20. A great judge and jurist Benjamin N. Cardozo has a little bitter truth to describe. Cautioning the judges against the official-in-judge being permitted to swallow up the man-in-him, Benjamin Cardozo says that there have been judges in the past who suffered that disaster. However, what Cardozo has in mind is something more than "the egotism that displays itself in harsh and overbearing manners, in explosive vigour of voice etc. Exuberances such as these are at times the result of infirmities of temper not unknown altogether to the bench though happily uncommon; more often they are the defensive appliances of weakness or incapacity, conscious of its failings, and hopeful to divert attention by what seems to be a manifestation of its strength". "The slumbering beast is in us, and may be waked to life and fury if we feed him overmuch. The ravening official will seek to swallow up the man. I interpret the invitation to be with you today as an expression of your judgment that whatever mistakes I may have made -- and I know that they have been more than I like to figure or remember -- I have at least avoided this one, I have not allowed the official to swallow up the man. I don't mean that I am entitled to a great deal of credit for so modest an achievement In a court where the tradition of courtesy and equity is so ingrained and inveterate as it is in the Court of Appeals, one would have to be a pretty hardened sort of sinner to be guilty of the particular form of wrongdoing that has its origin in the pride of office. But then, when you come to think of it, virtues are important in the inverse order to the credit that is due to those who cultivate and practice them. No one of us struts about with satisfaction for the self-restraint involved in refraining from the crime of homicide, yet if the importance of the virtue were the measure of the credit we should all be crowling and cawing with the pride of moral excellence. So I don't assume to pride myself on the very modest virtue of being merely a human being." (Selected Writings of Benjamin Nathan Cardozo, pp.427-428).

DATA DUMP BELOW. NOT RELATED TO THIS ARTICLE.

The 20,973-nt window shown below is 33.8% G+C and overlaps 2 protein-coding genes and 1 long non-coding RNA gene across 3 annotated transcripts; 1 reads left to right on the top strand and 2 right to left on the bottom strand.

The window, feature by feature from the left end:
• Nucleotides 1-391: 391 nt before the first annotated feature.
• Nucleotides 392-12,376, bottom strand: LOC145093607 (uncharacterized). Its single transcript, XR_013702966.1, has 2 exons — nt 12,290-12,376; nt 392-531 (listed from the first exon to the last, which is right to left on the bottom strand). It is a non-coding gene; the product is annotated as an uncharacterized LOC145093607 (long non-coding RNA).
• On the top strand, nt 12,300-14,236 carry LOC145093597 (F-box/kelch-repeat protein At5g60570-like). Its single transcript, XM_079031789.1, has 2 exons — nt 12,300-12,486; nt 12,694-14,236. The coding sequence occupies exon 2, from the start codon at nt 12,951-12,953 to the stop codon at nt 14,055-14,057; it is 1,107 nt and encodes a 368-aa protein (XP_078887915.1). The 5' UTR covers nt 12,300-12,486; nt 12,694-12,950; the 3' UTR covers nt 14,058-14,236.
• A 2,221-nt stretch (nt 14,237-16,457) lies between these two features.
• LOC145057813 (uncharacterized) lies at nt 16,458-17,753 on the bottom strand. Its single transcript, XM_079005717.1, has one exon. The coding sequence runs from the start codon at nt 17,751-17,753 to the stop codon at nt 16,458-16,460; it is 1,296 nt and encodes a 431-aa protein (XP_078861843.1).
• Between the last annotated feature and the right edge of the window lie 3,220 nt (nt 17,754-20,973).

21. Just two or three instances of Indian judiciary available in Law Reports deserve a reference and would suffice too. In Bharat Builder Pvt. Ltd. and Ors. v. Parijat Flat Owners Coop. Housing Society Ltd. - while disposing of an earlier SLP the Supreme Court desired the High Court to decide a plea by the convenient means of a review petition expecting the High Court "that the questions shall be addressed", "regardless of the technical limitations of the review petition". The High Court dismissed the review application and observed inter alia -- "the issue posed to be examined as directed by the Supreme Court is not the issue which was raised in the trial court or the appellate court and it is not permissible for us to go into such a fresh issue in this review application, first time. In view of this we do not find any merit in the contentions of the applicant and review application is, therefore, liable to be rejected". This Court referred to Article 144 of the Constitution and observed that it was imperative for the High Court to have decided the questions that it was required to be decided by the earlier order of this Court. The order of the High Court was set aside and the review petition was directed to be restored on the file of the High Court by this Court once again stating "the High Court shall scrupulously follow the requirements of the (earlier) order of this Court." In Bharat Earth Movers v. Commission of Income Tax, Karnataka - the Supreme Court seized of a hearing in a matter had issued a direction to the Income-tax Appellate Tribunal to frame a supplementary statement of case so as to enable this Court to appreciate the facts correctly and in that light to settle the law. The Tribunal was remiss in compliance. On this being brought to the notice of the Court, this Court observed -- "Article 144 of the Constitution obliges all authorities, civil and judicial, in the territory of India to act in aid of the Supreme Court. Failure to comply with the directions of this Court by the Tribunal has to be deplored. We expect the Tribunal to be more responsive and more sensitive to the directions of this Court. We leave this aspect in this case by making only this observation."